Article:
NEW YORK — Neiman Marcus Group said Thursday third-quarter income leaped 23 percent as the luxury retailer enjoyed more full-price selling, lower inventory and expenses and special items that helped the bottom line.
This story first appeared in the May 31, 2002 issue of WWD. Subscribe Today.
The Dallas-based owner of Neiman Marcus stores and Bergdorf Goodman said profits reached $47 million, or 98 cents a diluted share, for the three months ended April 27, versus the $38.2 million, or 80 cents, earned in the comparable quarter last year. Cumulatively, special items added $5 million to the quarter’s net income. Excluding a series of credits and charges, earnings were $42 million, or 87 cents a diluted share, matching Wall Street’s consensus estimates.
“We are beginning to see some positive signs from our customers,” Burt Tansky, NMG’s president and chief executive, said on a conference call. “We focused on our core customers with an emphasis on regular-price selling.” In addition, he said the retailer continued to concentrate on inventory management, sale events and both corporate and store expenses.
Although sales were down compared with last year, they still were better than expected, falling 0.8 percent to $692.7 million from $698.5 million. Comps declined 1.9 percent. Sales at specialty stores were down 1.2 percent, to $573 million, and, on a same-store basis, off 2.6 percent. Comps at Neiman’s stores were down 2.3 percent. Neiman Marcus Direct had sales of $93 million, a decrease of 4.1 percent.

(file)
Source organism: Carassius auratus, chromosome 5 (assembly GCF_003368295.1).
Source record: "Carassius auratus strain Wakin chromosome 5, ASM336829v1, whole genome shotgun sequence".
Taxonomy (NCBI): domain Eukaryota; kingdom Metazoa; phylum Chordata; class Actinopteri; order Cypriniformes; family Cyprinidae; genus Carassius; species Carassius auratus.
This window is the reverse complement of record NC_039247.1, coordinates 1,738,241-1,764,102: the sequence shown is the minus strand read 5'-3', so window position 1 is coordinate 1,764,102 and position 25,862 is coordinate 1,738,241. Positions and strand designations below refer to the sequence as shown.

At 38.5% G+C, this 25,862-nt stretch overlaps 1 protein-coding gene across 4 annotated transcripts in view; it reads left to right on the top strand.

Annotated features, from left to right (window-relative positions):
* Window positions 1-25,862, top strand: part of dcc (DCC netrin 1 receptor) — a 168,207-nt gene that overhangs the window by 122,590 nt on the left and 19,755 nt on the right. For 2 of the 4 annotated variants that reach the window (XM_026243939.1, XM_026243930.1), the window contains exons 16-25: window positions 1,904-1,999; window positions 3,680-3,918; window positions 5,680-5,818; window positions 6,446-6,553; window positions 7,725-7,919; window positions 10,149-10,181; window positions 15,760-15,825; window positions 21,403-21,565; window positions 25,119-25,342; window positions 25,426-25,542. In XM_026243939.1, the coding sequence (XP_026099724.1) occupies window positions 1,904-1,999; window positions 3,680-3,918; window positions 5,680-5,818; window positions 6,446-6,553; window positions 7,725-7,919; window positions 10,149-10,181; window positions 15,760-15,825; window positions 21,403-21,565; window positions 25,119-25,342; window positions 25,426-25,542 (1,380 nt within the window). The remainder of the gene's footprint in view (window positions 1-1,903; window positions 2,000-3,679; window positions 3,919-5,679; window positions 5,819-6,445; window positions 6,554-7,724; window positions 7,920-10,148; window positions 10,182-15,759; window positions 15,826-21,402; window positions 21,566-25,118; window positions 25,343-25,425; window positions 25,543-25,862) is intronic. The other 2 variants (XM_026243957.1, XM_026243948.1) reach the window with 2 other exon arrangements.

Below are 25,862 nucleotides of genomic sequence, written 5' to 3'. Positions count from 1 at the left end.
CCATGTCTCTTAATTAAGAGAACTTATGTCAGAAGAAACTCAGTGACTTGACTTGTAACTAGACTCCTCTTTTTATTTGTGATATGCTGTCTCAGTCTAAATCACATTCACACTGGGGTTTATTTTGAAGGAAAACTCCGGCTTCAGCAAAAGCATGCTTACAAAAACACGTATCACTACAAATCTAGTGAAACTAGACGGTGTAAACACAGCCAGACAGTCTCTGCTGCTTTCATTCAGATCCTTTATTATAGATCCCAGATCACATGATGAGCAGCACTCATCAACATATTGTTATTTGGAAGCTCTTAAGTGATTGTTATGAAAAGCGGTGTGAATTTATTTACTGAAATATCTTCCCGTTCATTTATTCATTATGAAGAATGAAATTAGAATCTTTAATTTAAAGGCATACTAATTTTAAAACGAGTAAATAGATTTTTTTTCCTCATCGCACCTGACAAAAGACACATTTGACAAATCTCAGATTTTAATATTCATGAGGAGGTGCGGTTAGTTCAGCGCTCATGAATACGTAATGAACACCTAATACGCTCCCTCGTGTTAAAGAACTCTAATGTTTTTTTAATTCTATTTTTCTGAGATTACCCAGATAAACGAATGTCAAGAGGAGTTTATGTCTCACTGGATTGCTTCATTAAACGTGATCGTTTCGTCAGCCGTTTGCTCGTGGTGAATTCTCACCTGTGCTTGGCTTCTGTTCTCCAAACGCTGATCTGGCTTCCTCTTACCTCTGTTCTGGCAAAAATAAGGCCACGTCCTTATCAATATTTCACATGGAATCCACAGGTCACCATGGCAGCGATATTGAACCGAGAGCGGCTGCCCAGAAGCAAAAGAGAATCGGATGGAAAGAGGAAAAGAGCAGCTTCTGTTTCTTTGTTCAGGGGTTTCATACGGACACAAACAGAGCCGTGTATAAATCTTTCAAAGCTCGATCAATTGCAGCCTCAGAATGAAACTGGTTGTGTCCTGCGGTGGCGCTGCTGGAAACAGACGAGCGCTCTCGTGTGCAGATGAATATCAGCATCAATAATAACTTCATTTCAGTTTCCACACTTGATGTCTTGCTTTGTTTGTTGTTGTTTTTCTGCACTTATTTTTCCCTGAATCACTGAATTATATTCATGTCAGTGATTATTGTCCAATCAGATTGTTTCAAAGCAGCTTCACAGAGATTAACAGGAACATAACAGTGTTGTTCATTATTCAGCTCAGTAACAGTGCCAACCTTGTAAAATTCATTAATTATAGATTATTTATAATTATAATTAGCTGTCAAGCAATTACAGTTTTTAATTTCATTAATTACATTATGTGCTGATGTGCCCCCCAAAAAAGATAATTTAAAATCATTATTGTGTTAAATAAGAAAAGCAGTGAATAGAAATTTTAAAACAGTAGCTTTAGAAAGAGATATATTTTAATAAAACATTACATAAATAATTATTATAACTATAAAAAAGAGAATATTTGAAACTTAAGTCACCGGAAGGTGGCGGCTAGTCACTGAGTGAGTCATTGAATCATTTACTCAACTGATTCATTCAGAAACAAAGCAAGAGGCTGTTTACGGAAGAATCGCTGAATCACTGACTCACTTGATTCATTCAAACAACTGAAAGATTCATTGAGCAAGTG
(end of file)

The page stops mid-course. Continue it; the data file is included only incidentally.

NMG also reported May same-store sales were down 6.1 percent for the specialty store group, impacted by a calendar shift of the men’s sale at NM to June from May. Tansky said that, despite numerous signs of improvement, “we believe there is still a long way to go before customer spending returns to levels of two years ago.”
Although it expects gross margin improvement in the current fourth quarter, NMG said it expects same-store sales to slip 2 to 4 percent due to the combination of lower sales productivity in the summer months and spring merchandise markdowns.
Tansky also noted that a 10.5 percent reduction in its specialty stores’ inventory allowed for fewer promotional events and more full-price sales of spring merchandise, allowing gross margin to improve more than 100 basis points.
Top sellers were soft tops, especially with embroidered detail and folk embellishment; women’s contemporary sportswear, specifically denim; shoes; jewelry; women’s designer apparel; men’s apparel and eveningwear.
Kate Spade sales were soft in the quarter, a trend expected to continue in the current fourth quarter, while Laura Mercier continues to perform well.
Results for the third quarter include $17 million credited to NMG’s operating results due to the elimination of a reserve for vacation time and a $8.2 million one-time pre-tax charge related to the write-off of its investment in WeddingChannel.com, an Internet bridal registry service. In addition, the write-down of the carrying value of fixed assets of two Neiman Marcus Galleries to estimated fair value and the write-down of the estimated losses associated with consolidation of excess warehouse space reduced net income. Saying it was NMG’s first increase in year-over-year earnings per share in six quarters, Eric Beder with Ladenburg, Thalmann & Co. Inc. said the quarter was “impressive considering the high-end consumer was not really shopping.” Referring to reductions in inventories, markdowns and expenses, he attributed the stronger results to management “finally having the whole thing buttoned down.”
Looking ahead, Beder said he was “very encouraged” the high-end consumer is coming back, specifically in the second half of the calendar year. He pointed to the successful trunk show events at both NMG and Saks Fifth Avenue, usually a good barometer of future results, for his upbeat forecast.”